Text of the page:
Image source: SunPower.
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SunPower Corporation has been in something of a holding pattern for most of the last two years. It's been building a 350 MW annual production expansion and holding projects on its balance sheet in anticipation of launching a yieldco, both of which have reduced profits. And slowly, the company has been buying or developing capabilities to compete as energy management and energy storage become more prevalent.
These developments have made SunPower look like a slow growth company on the surface, but they're fundamentally changing its underlying strength. And the growth picture could change starting in 2016.
The growth engine heats up I mentioned that a 350 MW capacity expansion is going to start adding to growth, but that's just the beginning of SunPower's growth plans. The company bought Cogenra Solar in 2015 and will use its technology to build low-cost solar panels for use in emerging markets.
SunPower's expected production growth thru 2020. Image source: SunPower.
These markets have largely been off limits for SunPower because its systems have higher upfront costs than competitors, which are made up for with greater energy generation long term. But in high cost of capital environments, the higher revenue in out years couldn't overcome higher upfront costs for investors.
You can see that between 2015 and 2020, SunPower will more than triple production based on current plans, and I wouldn't be surprised to see more capacity expansion announced in 2016. The U.S. solar investment tax credit extension has created an environment for high growth domestically, and SunPower may look to expand to take advantage given more policy certainty.
The yieldco kicks into high gear 2015 also saw the launch of the yieldco 8point3 Energy Partners, but 2016 is when it will start paying dividends.
SunPower and First Solar agreed to forego dividends early in the yieldco's life as the projects it bought were being completed. That way, public investors could get their expected dividend from cash available for distribution. That will likely end sometime in mid-2016, when there will be enough cash flow to pay both sponsors based on their ownership percentage. For SunPower, the payout from its 40.7% ownership stake of the company will be about $30 million annually based on the $74 million in predicted cash available for distribution in 2016.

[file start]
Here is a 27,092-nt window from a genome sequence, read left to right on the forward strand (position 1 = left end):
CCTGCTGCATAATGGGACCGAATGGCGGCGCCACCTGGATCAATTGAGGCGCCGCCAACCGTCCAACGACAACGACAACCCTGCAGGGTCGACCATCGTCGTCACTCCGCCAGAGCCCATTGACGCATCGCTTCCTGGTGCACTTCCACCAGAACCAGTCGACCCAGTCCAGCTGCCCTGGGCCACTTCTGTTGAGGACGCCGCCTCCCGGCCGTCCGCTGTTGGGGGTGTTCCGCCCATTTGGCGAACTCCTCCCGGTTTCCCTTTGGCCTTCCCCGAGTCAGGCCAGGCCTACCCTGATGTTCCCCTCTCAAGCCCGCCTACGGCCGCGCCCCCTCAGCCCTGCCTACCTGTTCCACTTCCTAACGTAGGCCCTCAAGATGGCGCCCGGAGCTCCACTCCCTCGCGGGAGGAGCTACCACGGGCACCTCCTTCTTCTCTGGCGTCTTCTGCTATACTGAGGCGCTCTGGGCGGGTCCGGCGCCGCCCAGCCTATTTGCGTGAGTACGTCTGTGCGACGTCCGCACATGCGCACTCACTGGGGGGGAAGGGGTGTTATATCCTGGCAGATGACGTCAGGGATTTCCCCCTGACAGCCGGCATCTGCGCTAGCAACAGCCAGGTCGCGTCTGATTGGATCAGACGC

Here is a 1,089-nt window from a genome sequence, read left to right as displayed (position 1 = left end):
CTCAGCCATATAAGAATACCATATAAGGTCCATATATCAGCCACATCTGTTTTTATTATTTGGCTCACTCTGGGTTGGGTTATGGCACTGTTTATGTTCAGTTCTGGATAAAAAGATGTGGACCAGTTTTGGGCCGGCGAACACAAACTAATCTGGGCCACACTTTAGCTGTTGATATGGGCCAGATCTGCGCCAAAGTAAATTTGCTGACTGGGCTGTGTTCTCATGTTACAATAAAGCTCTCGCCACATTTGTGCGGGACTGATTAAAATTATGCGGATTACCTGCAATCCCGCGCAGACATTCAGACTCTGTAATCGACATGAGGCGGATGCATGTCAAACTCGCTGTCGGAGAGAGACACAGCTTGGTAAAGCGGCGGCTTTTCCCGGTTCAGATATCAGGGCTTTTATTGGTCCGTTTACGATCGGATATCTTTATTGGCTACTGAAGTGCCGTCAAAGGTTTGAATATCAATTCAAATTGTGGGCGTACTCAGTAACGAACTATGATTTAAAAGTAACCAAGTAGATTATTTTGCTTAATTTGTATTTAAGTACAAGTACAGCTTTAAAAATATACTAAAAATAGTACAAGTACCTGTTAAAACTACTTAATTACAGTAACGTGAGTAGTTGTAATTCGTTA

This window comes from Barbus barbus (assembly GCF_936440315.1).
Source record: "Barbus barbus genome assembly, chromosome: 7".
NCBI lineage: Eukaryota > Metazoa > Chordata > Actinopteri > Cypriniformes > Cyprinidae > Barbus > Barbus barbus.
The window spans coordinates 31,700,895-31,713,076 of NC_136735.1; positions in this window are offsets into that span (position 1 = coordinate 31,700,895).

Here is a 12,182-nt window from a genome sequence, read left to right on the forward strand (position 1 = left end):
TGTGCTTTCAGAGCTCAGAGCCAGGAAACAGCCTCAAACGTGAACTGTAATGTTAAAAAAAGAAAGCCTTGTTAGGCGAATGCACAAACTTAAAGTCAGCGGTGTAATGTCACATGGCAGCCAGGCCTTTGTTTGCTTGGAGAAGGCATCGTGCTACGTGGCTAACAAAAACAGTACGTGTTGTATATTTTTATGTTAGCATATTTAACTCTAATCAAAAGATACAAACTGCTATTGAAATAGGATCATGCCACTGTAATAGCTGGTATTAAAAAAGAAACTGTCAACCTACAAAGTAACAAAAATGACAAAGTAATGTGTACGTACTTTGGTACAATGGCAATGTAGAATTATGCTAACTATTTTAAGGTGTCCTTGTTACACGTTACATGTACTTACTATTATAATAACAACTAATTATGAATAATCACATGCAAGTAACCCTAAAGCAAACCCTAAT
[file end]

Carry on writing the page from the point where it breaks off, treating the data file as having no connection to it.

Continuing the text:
Plus, if the yieldco recovers at all in 2016, it'll be able to sell shares to fund more acquisition, which benefits SunPower from the initial dropdown as well as the ongoing dividend.
A tide that lifts all boats SunPower has a lot going for it in 2016, and with industry-leading technology and margins, I think this will indeed be a great year. Look out for the booming U.S. solar market providing upside as well, whether it's in the form of higher margins for solar panels, or more commercial customers deciding that now is the time to go solar.
Watch for production growth during the year and, potentially, a further expansion of capacity. Now that the industry has some certainty in the U.S., and international markets seem keen on growing their solar footprints, it's time for SunPower to put the pedal to the metal on growth. If that happens, the stock could be one of the best energy stocks of 2016.
The article Will 2016 Be SunPower Corporation's Best Year Yet? originally appeared on Fool.com.
Travis Hoium owns shares of 8point3 Energy Partners LP, First Solar, and SunPower. The Motley Fool has no position in any of the stocks mentioned. Try any of our Foolish newsletter services free for 30 days. We Fools may not all hold the same opinions, but we all believe that considering a diverse range of insights makes us better investors. The Motley Fool has a disclosure policy.
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